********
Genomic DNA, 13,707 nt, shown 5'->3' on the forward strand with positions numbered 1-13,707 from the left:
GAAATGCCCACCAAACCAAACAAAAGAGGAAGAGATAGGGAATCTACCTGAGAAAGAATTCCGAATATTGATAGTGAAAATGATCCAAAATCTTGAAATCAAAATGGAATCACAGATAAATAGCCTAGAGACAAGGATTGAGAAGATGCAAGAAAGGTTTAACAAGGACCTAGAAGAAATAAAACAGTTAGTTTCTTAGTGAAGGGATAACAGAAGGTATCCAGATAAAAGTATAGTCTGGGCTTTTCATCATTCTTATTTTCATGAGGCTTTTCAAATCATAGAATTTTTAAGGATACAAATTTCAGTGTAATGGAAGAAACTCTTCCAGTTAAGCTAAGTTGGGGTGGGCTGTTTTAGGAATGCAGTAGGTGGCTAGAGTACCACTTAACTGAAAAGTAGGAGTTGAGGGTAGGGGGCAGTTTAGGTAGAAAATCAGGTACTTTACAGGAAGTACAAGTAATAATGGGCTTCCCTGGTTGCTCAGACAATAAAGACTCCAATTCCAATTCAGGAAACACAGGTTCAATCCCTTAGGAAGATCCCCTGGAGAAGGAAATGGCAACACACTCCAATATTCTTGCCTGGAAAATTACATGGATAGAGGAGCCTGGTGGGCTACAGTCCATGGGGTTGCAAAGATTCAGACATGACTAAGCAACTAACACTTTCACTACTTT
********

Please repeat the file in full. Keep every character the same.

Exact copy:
Genomic DNA, 13,707 nt, shown 5'->3' on the forward strand with positions numbered 1-13,707 from the left:
GAAATGCCCACCAAACCAAACAAAAGAGGAAGAGATAGGGAATCTACCTGAGAAAGAATTCCGAATATTGATAGTGAAAATGATCCAAAATCTTGAAATCAAAATGGAATCACAGATAAATAGCCTAGAGACAAGGATTGAGAAGATGCAAGAAAGGTTTAACAAGGACCTAGAAGAAATAAAACAGTTAGTTTCTTAGTGAAGGGATAACAGAAGGTATCCAGATAAAAGTATAGTCTGGGCTTTTCATCATTCTTATTTTCATGAGGCTTTTCAAATCATAGAATTTTTAAGGATACAAATTTCAGTGTAATGGAAGAAACTCTTCCAGTTAAGCTAAGTTGGGGTGGGCTGTTTTAGGAATGCAGTAGGTGGCTAGAGTACCACTTAACTGAAAAGTAGGAGTTGAGGGTAGGGGGCAGTTTAGGTAGAAAATCAGGTACTTTACAGGAAGTACAAGTAATAATGGGCTTCCCTGGTTGCTCAGACAATAAAGACTCCAATTCCAATTCAGGAAACACAGGTTCAATCCCTTAGGAAGATCCCCTGGAGAAGGAAATGGCAACACACTCCAATATTCTTGCCTGGAAAATTACATGGATAGAGGAGCCTGGTGGGCTACAGTCCATGGGGTTGCAAAGATTCAGACATGACTAAGCAACTAACACTTTCACTACTTT